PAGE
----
I found a need to look at section 2.2.1 of the specification (https://jakarta.ee/specifications/cdi/2.0/cdi-spec-2.0.html#legal_bean_types).

It says (in part, and I quote):
I want to ask a question about the word "identical" in the bullet points above.  I'll refer to the bullet points above as #1 and #2 respectively.

Obviously (for example) Object.class is identical to Object.class.  This cannot be in doubt.

Next, let's look at #2.  #2 effectively says that for the purposes of CDI, int.class is "identical to" Integer.class.  This is true in CDI even though int.class != Integer.class and int.class.equals(Integer.class).  I understand this fully; this is effectively boxing and unboxing conversions as defined by the JLS (https://docs.oracle.com/javase/specs/jls/se13/html/jls-5.html#jls-5.1.7).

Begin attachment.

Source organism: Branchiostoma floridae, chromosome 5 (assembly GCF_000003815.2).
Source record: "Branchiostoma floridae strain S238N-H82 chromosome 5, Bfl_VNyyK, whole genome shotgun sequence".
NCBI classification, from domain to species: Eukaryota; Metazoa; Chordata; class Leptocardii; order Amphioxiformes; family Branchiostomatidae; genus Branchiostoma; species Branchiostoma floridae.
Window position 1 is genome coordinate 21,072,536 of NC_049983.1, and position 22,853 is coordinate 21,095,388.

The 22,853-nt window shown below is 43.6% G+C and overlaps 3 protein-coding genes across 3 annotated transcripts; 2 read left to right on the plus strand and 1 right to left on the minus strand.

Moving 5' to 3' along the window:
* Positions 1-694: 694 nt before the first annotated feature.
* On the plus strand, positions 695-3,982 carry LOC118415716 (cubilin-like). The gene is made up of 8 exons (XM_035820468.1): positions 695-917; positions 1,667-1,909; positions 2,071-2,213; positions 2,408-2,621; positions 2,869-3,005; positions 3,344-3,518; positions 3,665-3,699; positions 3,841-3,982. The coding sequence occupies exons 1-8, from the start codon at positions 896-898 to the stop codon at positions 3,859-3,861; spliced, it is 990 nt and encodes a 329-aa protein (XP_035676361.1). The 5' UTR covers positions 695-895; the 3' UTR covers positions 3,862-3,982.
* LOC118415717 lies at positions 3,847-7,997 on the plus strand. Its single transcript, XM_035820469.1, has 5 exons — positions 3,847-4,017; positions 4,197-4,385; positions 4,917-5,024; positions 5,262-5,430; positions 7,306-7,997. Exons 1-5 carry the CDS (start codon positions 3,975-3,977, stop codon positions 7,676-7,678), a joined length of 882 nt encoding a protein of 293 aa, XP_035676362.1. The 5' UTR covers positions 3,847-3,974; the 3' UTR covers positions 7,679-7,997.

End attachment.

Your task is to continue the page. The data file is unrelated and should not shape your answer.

Now consider int[].class and Integer[].class.

In Java, this doesn't compile (obviously):

final Integer[] integers = new int[0];

And this doesn't compile either (equally obviously):

final int[] ints = new Integer[0];

But in #1, the second sentence (together with section 5.2.1 where typesafe resolution is discussed) seems to indicate that for the purposes of CDI a target type of Integer[].class should be able to conceptually accept a bean type of int[].class (and vice versa).

This would seem to be the case because Integer[].class.getComponentType() is Integer.class, and int[].class.getComponentType() is int.class, and (according to #2) Integer.class is "identical to" int.class.

Was this the intention?  Was it intended that, for example, a producer method that returns int[] should be able to have its return value converted by the container so that it "fits in" an injection point of type Integer[].class?  Or was this imprecise use of language, where "identical" in #2 doesn't apply to #1?